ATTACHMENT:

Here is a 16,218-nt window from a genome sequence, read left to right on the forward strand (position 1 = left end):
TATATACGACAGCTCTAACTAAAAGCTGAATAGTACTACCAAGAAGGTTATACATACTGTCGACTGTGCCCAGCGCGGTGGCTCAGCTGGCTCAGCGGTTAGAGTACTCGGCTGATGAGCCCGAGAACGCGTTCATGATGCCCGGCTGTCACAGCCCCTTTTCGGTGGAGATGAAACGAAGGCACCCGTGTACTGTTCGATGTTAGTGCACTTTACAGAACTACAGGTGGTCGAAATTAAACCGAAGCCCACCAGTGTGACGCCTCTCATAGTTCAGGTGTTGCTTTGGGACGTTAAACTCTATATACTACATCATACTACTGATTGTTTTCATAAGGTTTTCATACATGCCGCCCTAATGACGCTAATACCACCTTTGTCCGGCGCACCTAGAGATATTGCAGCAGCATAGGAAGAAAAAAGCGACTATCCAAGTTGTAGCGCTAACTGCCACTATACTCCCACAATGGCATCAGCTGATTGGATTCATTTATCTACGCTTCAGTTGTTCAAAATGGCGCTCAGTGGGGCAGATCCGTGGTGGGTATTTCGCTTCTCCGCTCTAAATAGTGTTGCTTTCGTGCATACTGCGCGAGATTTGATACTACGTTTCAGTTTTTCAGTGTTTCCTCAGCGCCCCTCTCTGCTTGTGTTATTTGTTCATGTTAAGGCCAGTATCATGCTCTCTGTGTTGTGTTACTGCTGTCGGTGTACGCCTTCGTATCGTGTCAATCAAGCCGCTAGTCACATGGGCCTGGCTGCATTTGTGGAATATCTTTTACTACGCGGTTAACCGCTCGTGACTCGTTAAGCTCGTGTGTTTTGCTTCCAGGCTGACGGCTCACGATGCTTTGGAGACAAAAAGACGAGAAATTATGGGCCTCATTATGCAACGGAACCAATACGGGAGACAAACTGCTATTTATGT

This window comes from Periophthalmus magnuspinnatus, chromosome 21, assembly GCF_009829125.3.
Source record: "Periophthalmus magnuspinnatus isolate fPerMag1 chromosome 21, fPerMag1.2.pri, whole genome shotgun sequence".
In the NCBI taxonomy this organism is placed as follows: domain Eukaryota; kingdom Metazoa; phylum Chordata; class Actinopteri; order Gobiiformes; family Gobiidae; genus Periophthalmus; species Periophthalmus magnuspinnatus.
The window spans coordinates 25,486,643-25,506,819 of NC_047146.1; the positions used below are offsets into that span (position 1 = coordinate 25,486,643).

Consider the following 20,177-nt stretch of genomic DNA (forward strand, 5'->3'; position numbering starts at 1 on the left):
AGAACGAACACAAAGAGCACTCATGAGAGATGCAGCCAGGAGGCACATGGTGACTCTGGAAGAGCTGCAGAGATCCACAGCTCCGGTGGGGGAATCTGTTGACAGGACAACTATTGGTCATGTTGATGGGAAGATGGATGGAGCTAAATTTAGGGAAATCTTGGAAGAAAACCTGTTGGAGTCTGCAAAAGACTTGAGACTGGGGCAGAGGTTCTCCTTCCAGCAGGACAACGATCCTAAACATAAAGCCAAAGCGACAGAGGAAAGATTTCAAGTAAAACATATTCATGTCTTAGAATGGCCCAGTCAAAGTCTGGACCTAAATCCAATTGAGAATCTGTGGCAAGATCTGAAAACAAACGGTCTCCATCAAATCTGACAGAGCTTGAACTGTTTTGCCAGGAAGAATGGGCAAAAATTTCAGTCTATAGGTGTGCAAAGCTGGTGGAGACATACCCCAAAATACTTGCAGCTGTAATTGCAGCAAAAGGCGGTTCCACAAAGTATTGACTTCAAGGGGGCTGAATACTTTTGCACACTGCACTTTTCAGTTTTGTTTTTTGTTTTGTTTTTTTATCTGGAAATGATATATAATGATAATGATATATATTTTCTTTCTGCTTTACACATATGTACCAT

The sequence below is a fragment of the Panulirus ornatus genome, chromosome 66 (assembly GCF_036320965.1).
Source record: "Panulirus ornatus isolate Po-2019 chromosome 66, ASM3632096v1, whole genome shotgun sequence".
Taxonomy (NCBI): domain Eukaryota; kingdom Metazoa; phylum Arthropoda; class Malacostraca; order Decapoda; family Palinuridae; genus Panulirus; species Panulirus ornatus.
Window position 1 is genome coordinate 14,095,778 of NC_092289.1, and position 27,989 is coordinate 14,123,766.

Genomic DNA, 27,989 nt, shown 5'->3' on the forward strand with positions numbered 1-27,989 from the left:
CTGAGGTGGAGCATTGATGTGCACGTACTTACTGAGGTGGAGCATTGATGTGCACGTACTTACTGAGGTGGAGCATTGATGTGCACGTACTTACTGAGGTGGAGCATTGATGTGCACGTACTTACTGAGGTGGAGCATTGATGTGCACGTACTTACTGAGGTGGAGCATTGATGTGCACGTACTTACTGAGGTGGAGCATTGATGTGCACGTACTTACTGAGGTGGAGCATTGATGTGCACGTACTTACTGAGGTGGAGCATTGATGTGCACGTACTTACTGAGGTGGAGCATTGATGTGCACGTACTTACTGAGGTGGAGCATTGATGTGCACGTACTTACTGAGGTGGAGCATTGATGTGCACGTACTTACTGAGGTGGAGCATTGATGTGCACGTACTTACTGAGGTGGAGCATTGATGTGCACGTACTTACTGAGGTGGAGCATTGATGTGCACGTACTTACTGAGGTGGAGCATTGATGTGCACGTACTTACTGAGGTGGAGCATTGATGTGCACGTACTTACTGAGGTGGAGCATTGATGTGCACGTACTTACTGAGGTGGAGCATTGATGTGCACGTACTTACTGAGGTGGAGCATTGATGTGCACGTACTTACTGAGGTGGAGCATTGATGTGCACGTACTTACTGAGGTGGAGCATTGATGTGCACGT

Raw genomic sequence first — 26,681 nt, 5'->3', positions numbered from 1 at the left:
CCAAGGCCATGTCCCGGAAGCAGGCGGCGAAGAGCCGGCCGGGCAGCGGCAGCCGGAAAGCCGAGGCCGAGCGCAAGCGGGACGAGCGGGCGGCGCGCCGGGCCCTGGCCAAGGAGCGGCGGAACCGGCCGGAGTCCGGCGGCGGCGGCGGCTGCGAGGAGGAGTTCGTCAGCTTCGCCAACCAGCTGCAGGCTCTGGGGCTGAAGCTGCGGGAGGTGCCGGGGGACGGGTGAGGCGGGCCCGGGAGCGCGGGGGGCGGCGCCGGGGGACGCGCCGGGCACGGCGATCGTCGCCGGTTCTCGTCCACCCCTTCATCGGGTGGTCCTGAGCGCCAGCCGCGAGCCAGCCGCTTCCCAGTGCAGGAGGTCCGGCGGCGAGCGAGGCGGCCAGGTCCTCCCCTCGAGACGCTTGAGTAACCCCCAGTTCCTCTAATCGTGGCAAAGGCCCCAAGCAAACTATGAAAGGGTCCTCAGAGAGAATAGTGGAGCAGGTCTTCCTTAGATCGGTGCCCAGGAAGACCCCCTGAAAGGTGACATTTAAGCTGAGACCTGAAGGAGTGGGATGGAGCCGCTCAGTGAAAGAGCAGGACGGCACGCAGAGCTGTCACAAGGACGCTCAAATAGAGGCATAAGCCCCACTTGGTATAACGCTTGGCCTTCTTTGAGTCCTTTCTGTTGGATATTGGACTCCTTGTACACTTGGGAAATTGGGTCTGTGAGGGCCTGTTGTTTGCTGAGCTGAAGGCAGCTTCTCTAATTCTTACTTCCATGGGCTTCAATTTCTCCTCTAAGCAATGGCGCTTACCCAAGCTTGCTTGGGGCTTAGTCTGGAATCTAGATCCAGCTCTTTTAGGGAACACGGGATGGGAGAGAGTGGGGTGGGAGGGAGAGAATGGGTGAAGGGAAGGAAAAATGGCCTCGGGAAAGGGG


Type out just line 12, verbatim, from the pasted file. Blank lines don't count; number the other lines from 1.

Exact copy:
Window position 1 is genome coordinate 14,095,778 of NC_092289.1, and position 27,989 is coordinate 14,123,766.